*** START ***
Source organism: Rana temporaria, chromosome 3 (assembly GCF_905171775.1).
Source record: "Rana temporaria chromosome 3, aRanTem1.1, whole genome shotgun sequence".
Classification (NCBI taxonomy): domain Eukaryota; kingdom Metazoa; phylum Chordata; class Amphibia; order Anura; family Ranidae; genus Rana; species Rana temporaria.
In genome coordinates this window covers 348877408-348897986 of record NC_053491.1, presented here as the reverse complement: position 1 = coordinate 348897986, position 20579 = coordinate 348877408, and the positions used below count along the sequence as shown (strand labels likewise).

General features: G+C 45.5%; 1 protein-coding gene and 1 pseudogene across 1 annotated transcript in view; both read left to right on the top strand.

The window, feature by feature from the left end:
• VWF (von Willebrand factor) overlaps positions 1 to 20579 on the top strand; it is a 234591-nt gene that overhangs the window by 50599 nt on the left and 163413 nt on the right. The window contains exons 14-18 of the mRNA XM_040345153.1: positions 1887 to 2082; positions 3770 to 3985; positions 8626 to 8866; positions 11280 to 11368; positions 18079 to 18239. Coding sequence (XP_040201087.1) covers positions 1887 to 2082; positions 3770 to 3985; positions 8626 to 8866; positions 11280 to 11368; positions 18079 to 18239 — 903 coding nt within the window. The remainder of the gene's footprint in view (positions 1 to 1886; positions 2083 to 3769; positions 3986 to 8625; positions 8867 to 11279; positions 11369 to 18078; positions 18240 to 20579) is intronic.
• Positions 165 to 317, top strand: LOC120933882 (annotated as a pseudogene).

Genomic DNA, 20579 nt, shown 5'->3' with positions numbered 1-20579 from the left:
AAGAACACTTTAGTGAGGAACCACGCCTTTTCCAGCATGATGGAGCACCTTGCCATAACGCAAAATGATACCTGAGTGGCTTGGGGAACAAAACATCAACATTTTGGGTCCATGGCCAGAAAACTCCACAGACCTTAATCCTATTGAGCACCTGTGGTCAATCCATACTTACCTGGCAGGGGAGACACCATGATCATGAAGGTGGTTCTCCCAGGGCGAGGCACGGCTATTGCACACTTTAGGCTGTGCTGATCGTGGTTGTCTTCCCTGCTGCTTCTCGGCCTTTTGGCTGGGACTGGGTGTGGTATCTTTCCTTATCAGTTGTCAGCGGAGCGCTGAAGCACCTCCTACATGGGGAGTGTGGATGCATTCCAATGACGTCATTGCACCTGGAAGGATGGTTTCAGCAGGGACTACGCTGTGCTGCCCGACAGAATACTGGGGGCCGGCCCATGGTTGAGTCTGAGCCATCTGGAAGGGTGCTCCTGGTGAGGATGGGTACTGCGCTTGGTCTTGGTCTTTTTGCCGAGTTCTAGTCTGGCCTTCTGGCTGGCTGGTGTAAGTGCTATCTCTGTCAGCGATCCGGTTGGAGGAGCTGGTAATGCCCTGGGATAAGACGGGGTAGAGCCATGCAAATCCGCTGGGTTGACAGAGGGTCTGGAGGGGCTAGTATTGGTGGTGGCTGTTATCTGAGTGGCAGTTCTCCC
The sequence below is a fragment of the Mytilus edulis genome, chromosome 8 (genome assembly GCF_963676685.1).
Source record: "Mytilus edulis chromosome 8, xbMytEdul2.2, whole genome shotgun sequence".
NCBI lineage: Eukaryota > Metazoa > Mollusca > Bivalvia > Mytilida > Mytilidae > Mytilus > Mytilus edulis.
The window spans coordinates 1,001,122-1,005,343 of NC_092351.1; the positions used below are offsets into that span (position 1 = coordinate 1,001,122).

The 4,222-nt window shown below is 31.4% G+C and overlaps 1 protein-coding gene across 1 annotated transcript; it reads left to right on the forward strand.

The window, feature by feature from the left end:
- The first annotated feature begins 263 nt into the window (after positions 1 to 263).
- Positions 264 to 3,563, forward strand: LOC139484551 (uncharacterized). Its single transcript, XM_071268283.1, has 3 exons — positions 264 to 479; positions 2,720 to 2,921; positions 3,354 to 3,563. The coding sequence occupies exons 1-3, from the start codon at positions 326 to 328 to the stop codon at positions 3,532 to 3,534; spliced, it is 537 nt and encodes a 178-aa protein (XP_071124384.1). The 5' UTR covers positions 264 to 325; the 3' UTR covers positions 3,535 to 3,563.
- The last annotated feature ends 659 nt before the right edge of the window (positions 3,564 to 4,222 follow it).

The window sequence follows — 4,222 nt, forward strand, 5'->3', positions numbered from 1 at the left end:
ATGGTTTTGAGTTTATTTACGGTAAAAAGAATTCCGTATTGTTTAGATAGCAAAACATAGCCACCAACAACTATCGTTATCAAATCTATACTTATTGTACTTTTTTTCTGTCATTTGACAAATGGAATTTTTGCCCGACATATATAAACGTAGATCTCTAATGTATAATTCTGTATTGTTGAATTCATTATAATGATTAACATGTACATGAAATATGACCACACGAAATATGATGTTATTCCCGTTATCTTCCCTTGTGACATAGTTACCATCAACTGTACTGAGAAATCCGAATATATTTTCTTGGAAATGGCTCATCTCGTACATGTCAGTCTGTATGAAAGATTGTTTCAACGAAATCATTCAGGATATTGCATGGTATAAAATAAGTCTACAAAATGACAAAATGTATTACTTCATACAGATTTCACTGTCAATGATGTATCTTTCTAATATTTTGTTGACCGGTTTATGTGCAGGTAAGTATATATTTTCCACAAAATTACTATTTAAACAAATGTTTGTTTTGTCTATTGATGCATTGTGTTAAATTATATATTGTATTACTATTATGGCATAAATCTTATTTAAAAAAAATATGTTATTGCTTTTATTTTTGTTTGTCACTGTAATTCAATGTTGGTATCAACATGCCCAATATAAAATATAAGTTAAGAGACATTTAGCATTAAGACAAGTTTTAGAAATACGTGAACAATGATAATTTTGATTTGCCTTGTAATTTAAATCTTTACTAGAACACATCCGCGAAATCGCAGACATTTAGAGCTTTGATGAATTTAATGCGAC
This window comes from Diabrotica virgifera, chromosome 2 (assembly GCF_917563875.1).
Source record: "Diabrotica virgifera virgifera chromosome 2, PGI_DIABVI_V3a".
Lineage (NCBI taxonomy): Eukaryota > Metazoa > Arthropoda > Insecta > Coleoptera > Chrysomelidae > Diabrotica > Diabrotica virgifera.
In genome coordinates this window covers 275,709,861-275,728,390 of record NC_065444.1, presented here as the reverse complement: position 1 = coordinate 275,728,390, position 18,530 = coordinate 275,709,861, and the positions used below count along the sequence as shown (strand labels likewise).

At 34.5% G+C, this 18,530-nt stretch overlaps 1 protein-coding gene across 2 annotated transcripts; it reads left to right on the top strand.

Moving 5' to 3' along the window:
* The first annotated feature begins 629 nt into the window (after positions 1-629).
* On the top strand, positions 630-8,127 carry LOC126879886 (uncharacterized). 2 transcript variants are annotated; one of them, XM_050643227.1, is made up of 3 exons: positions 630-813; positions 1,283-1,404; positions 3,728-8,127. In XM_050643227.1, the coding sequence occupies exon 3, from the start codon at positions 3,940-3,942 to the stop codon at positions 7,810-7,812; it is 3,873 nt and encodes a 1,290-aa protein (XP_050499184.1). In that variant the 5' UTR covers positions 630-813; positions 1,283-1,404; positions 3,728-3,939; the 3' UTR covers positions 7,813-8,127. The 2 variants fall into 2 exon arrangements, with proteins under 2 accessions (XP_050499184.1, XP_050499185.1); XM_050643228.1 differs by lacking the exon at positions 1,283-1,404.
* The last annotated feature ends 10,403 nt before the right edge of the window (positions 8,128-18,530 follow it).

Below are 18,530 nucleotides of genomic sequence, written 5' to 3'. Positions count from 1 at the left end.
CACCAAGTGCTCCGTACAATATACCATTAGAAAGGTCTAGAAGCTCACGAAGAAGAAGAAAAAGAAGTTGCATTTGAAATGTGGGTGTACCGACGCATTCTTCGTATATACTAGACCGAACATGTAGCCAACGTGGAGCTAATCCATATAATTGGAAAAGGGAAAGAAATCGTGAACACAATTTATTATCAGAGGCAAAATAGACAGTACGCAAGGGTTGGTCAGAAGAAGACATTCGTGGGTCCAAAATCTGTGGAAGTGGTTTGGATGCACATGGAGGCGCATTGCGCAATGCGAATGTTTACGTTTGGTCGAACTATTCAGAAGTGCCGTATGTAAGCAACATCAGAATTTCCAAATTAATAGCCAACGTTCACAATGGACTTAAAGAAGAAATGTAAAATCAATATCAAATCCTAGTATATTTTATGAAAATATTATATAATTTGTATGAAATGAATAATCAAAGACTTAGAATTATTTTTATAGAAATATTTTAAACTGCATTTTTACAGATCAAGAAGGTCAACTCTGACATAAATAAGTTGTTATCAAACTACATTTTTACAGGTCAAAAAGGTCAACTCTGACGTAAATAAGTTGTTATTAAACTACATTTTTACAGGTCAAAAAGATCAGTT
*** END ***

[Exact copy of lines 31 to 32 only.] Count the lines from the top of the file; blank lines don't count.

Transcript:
Below are 18,530 nucleotides of genomic sequence, written 5' to 3'. Positions count from 1 at the left end.
CACCAAGTGCTCCGTACAATATACCATTAGAAAGGTCTAGAAGCTCACGAAGAAGAAGAAAAAGAAGTTGCATTTGAAATGTGGGTGTACCGACGCATTCTTCGTATATACTAGACCGAACATGTAGCCAACGTGGAGCTAATCCATATAATTGGAAAAGGGAAAGAAATCGTGAACACAATTTATTATCAGAGGCAAAATAGACAGTACGCAAGGGTTGGTCAGAAGAAGACATTCGTGGGTCCAAAATCTGTGGAAGTGGTTTGGATGCACATGGAGGCGCATTGCGCAATGCGAATGTTTACGTTTGGTCGAACTATTCAGAAGTGCCGTATGTAAGCAACATCAGAATTTCCAAATTAATAGCCAACGTTCACAATGGACTTAAAGAAGAAATGTAAAATCAATATCAAATCCTAGTATATTTTATGAAAATATTATATAATTTGTATGAAATGAATAATCAAAGACTTAGAATTATTTTTATAGAAATATTTTAAACTGCATTTTTACAGATCAAGAAGGTCAACTCTGACATAAATAAGTTGTTATCAAACTACATTTTTACAGGTCAAAAAGGTCAACTCTGACGTAAATAAGTTGTTATTAAACTACATTTTTACAGGTCAAAAAGATCAGTT